posted on July 26, 2004 00:00
June 16, 2004, 10:58PM
Dwindling quail populations create crisis situation
Texas takes lead by starting plan to reverse trend
By SHANNON TOMPKINS
Copyright 2004 Houston Chronicle
Many, perhaps a majority, of today's 21-plus million Texans never have heard the distinctive, two-note, namesake whistle of a wild bobwhite quail, much less seen the little pear-shaped birds skittering through a grassy field or exploding into flight with a rush and clatter that invariably puts hearts in throats.
Unless something happens — something considerable — in the next couple of decades, the opportunity to see, hear and experience wild Texas bobwhites stands to become much more rare than it is.
"Bobwhite quail are in trouble, and it's big trouble," Leonard Brennan, professor and holder of an endowed chair in quail research at Texas A&M-Kingsville's Cesar Kleberg Wildlife Research Institute, told the Texas Parks and Wildlife Commission during a recent briefing in Austin.
Over the past 30 years, bobwhite population in Texas has declined perhaps 70 percent, state wildlife managers said.
The scary thing is that Texas' quail numbers are in good shape when held against those from other states in the birds' native range.
Bobwhites, once so amazingly abundant and widespread in the Southeast that the birds were a part of the social fabric, have all but faded from huge swaths of their native range.
Culprits in the quail tumble are clear. Loss of quail habitat and the fragmentation of remaining habitat are the largest factors.
Quail have fairly narrow habitat requirements — they like open areas with low grass cover (but not just any grass cover) and an abundance of seeds and insects.
And they need a lot of it.
Quail research (and bobwhites are one of the most-studied birds in the United States) shows it takes an average of 5,000 contiguous acres of quail habitat to support and maintain a self-sustaining quail population.
Many land-use woes
Changes in land use across the bobwhites' range — transforming long-leaf pine savannah to pine plantations, replacing fields of native grasses with coastal Bermuda and other non-native species, suppression of fires in forest and fields, invasion of brush species into areas that were grasslands — have exterminated quail from huge areas.
Fragmentation of the remaining habitat exacerbates the problem.
A 200-acre tract might support a covey or two of quail.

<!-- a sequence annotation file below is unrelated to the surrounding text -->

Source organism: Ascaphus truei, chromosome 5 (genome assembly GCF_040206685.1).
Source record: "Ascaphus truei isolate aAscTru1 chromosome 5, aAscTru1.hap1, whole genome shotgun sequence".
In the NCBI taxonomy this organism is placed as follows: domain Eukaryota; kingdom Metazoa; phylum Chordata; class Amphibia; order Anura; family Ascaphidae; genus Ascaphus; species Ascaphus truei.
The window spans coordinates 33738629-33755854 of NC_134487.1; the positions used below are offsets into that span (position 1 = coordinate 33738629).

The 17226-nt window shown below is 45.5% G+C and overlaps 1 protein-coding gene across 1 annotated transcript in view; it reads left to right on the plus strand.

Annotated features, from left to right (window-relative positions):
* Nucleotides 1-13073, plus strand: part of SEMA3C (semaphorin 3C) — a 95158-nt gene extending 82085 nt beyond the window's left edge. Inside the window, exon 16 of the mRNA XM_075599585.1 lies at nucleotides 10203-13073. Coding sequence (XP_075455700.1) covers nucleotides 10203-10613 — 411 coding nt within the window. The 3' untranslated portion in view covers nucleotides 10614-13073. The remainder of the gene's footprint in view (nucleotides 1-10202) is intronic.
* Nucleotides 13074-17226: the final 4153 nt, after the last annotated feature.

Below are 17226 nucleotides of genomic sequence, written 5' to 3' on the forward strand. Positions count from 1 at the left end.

But they will not survive for long.
Quail are a notoriously high-turnover species, with as many as 50 percent or more of a population dying over the course of a year, even without hunting mortality.
One bad winter or poor nesting season or drought easily can extinguish all the birds in an isolated population.
And releasing pen-raised bobwhites to bolster sagging wild quail numbers or re-establish an extinguished quail population not only does not work, it inflicts further damage.
Release of pen-raised quail never has re-established a self-sustaining bobwhite population, despite it being tried innumerable times across the breadth of quail range.
Also, research has shown that repeated large-scale release of pen-raised quail into areas holding a population of wild quail results in increased mortality of those wild birds.
Bobwhite quail did not get in their current precarious situation overnight — it's just that what had been a long, slow slide took a dive over the past 30 or so years as the weight of negative habitat impacts manifested themselves across the bird's range.
Rescuing bobwhite quail from the dark hole into which they have been pushed will be an equally monumental, time-consuming, and hideously expensive project.
But it's a necessary effort, Brennan and a legion of wildlife scientists, managers, hunters and general wildlife lovers have decided.
Spurred by the dramatic decline in bobwhites, the Southeastern Association of Fish and Wildlife Agencies initiated drafting of a plan aimed at, first, stabilizing the decline in quail populations, then rebuilding populations.